That’s certainly an element. If people don’t know something — what economists call imperfect information — we now have models that are very good with dealing with that imperfect information processing. There are certainly many choices in life that are really tough, especially in the financial market, that you may not figure out correctly. Deception doesn’t necessarily rely on lying — you can reveal everything in the fine print and still deceive people. How many of us have clicked yes on user agreements without understanding the real cost of what’s happening? Certain institutions of the government, like the Consumer Financial Protection Bureau, incorporates cognitive economics to deliver good results to people who may not have a handle on the complications of financial products.

It’s interesting because the image that people have of companies is that they have tricky products, and from there are able to make big profits off of people. It’s actually trickier than that. It is possible to make profits by tricking people, which will cause more firms to make profits in the industry. At the end of the day what happens is that people who are smarter than average get these products cheaper, and the people who are easily tricked are paying through the nose. You see this with credit card grace periods. People who are really smart about how they use their credit card actually get the zero interest loans. But this is at the expense of the people who go in thinking they’re going to be sensible using their credit card, but then don’t realize how many things are going to come up, that are going to make that hard to do. That’s a simple example, but there are plenty more you can go through! Companies may come off like they’re just trying to make a profit by tricking people, but interestingly enough it ends up being less smart people subsidizing smart people.

In what ways is cognitive economics different than other fields of economic research?

Different branches of economics have different characteristic data types. There is a field called neuroeconomics where you do brain scans on people. You have them make economic decisions, and you utilize scull caps that will record brain activity with EEGs. Somewhat more modestly, cognitive economics is a survey. It can be combined with lab data and neuroeconomics, but its bread and butter is survey data. You ask people what they’re thinking, what they’re feeling, and you have access to their minds by asking.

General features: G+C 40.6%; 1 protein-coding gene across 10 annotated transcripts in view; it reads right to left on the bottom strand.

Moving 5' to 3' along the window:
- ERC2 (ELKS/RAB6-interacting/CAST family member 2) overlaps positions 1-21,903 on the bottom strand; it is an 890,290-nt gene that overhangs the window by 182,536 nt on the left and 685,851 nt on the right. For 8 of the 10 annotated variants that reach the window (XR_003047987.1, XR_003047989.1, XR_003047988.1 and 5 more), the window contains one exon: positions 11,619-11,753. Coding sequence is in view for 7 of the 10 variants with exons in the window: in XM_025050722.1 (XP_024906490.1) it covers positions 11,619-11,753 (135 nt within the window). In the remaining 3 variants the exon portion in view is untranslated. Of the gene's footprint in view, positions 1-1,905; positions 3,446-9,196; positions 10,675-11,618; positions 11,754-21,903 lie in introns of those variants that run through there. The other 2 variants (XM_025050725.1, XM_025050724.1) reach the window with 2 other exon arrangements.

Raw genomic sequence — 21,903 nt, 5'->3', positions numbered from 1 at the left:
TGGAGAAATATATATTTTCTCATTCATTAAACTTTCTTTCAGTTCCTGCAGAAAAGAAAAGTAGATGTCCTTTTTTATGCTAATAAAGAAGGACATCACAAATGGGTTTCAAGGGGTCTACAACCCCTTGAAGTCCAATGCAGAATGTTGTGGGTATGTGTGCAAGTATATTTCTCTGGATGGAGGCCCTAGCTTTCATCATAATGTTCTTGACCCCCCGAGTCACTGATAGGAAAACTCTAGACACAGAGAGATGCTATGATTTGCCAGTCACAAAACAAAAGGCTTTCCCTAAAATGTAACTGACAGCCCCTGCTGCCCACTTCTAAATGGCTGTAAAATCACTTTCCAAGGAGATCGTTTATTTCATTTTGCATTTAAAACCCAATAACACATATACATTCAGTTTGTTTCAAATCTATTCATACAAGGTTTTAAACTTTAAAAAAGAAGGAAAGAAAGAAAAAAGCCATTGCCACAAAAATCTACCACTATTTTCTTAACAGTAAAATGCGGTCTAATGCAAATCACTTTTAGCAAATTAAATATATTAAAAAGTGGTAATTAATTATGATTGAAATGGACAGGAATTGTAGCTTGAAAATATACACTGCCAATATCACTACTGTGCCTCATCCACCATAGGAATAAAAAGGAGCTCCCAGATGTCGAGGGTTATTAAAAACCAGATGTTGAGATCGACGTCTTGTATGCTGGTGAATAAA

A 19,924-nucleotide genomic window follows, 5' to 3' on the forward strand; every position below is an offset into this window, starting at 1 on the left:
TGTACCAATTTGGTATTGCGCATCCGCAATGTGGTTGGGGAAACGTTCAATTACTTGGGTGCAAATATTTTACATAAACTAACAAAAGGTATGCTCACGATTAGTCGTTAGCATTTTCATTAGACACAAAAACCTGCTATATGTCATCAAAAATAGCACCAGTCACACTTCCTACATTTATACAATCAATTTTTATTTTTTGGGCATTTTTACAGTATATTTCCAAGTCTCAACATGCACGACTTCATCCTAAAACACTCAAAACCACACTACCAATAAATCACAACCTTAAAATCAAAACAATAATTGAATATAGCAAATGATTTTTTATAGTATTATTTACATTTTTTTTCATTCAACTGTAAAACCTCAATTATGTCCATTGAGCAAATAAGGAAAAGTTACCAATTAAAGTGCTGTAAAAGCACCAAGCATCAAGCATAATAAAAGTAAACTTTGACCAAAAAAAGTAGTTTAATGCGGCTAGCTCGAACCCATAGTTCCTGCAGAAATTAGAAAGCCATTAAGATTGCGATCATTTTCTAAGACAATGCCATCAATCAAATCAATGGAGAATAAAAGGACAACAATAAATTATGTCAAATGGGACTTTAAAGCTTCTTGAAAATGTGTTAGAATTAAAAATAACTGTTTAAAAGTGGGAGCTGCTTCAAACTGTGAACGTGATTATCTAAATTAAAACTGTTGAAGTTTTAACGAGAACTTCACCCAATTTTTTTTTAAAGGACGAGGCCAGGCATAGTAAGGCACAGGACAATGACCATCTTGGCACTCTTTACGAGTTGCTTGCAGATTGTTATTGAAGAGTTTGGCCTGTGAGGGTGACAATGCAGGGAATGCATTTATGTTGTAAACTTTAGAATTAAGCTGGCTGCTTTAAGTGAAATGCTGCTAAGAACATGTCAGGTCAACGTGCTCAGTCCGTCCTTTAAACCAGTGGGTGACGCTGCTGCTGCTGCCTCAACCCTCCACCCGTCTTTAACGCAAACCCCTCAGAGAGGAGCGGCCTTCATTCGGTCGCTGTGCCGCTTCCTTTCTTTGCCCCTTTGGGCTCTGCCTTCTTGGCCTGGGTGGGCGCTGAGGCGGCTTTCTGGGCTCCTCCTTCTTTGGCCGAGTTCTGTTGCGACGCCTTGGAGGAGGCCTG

So surveys are the key?

Well, cognitive economics is all about humans! It’s a branch of behavioral economics, and economics itself is really on the border with psychology. In fact, some people wanted to call this “psychology and economics” but I think cognitive economics is more descriptive. I don’t want to downplay the influence of psychology in economics, I’m just saying that if somehow economists have never read psychology literature, behavioral economics would have still emerged.

How do you conduct your research?

By designing surveys and analyzing the answers with a team. Dan Benjamin and I started this initiative and we just finished designing a survey about how people rate presidential candidates and use a scale in a sophisticated way. The idea is to compare whether you would rather have, say, Bernie Sanders become president for sure or wake up on election day with an election between Hillary Clinton and Donald Trump, in which either has a real chance to win.